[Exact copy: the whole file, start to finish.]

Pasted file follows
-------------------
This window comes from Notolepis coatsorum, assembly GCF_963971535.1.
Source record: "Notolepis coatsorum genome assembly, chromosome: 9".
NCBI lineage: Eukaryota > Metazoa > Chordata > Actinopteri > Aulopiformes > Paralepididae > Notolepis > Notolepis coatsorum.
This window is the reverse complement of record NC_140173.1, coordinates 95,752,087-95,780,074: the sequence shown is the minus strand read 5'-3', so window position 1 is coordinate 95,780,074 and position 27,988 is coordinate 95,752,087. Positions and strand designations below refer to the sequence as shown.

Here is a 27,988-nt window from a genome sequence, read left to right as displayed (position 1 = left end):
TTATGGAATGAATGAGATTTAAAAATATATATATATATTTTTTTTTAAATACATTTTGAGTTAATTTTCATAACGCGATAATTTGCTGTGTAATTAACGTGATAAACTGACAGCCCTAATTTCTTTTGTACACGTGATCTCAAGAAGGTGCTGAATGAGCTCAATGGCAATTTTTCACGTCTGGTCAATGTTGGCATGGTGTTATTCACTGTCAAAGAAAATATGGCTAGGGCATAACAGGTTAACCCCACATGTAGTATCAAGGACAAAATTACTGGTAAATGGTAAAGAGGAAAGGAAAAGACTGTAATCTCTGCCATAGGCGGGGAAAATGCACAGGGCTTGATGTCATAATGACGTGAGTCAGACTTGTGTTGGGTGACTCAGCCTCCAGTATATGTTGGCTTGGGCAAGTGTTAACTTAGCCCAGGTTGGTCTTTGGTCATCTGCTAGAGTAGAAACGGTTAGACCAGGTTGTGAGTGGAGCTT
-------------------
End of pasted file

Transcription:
This window comes from Notolepis coatsorum, assembly GCF_963971535.1.
Source record: "Notolepis coatsorum genome assembly, chromosome: 9".
NCBI lineage: Eukaryota > Metazoa > Chordata > Actinopteri > Aulopiformes > Paralepididae > Notolepis > Notolepis coatsorum.
This window is the reverse complement of record NC_140173.1, coordinates 95,752,087-95,780,074: the sequence shown is the minus strand read 5'-3', so window position 1 is coordinate 95,780,074 and position 27,988 is coordinate 95,752,087. Positions and strand designations below refer to the sequence as shown.

Here is a 27,988-nt window from a genome sequence, read left to right as displayed (position 1 = left end):
TTATGGAATGAATGAGATTTAAAAATATATATATATATTTTTTTTTAAATACATTTTGAGTTAATTTTCATAACGCGATAATTTGCTGTGTAATTAACGTGATAAACTGACAGCCCTAATTTCTTTTGTACACGTGATCTCAAGAAGGTGCTGAATGAGCTCAATGGCAATTTTTCACGTCTGGTCAATGTTGGCATGGTGTTATTCACTGTCAAAGAAAATATGGCTAGGGCATAACAGGTTAACCCCACATGTAGTATCAAGGACAAAATTACTGGTAAATGGTAAAGAGGAAAGGAAAAGACTGTAATCTCTGCCATAGGCGGGGAAAATGCACAGGGCTTGATGTCATAATGACGTGAGTCAGACTTGTGTTGGGTGACTCAGCCTCCAGTATATGTTGGCTTGGGCAAGTGTTAACTTAGCCCAGGTTGGTCTTTGGTCATCTGCTAGAGTAGAAACGGTTAGACCAGGTTGTGAGTGGAGCTT